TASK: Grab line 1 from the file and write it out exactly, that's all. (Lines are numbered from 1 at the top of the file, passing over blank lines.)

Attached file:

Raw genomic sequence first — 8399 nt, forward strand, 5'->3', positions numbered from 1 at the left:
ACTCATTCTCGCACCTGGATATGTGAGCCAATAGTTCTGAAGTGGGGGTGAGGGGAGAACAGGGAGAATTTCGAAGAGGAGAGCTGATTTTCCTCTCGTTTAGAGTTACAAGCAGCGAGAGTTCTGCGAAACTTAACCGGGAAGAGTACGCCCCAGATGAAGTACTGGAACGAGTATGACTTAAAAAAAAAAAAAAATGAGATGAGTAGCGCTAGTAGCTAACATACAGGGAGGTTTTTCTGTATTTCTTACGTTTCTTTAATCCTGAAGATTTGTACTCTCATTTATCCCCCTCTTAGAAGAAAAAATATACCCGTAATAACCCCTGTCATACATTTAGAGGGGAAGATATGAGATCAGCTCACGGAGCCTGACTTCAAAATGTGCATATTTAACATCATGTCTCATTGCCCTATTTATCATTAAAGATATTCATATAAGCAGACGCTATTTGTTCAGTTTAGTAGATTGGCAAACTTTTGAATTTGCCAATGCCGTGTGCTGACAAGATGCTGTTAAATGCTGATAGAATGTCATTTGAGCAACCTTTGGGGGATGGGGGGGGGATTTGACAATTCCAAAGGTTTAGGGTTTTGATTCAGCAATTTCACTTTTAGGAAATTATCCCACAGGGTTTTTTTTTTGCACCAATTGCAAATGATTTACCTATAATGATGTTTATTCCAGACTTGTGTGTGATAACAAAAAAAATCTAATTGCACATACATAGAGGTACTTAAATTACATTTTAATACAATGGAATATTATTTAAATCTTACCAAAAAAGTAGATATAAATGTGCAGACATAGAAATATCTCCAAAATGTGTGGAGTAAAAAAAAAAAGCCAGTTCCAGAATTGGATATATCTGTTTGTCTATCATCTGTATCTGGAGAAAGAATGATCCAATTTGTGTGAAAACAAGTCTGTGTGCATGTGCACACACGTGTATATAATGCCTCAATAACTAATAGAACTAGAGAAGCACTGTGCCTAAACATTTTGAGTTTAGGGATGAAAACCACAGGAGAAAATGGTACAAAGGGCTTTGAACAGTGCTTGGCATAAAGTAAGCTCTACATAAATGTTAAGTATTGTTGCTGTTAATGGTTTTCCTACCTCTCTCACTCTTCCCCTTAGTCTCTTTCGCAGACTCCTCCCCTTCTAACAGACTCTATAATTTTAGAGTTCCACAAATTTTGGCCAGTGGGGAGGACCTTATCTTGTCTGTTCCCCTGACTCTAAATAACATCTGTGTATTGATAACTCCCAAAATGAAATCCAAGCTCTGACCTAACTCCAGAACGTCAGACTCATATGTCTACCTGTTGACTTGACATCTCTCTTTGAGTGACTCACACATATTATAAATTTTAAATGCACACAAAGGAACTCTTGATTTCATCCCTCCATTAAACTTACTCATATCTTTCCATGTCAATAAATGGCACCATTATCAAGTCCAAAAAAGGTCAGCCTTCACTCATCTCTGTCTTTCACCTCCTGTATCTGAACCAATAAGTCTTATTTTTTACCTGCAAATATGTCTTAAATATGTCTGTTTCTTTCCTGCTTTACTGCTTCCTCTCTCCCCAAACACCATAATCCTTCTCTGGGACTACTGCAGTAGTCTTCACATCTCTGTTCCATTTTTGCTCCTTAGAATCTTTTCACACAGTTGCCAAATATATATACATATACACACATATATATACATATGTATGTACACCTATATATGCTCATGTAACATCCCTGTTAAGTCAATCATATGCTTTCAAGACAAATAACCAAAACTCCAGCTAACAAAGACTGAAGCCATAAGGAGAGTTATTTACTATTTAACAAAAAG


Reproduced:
Raw genomic sequence first — 8399 nt, forward strand, 5'->3', positions numbered from 1 at the left: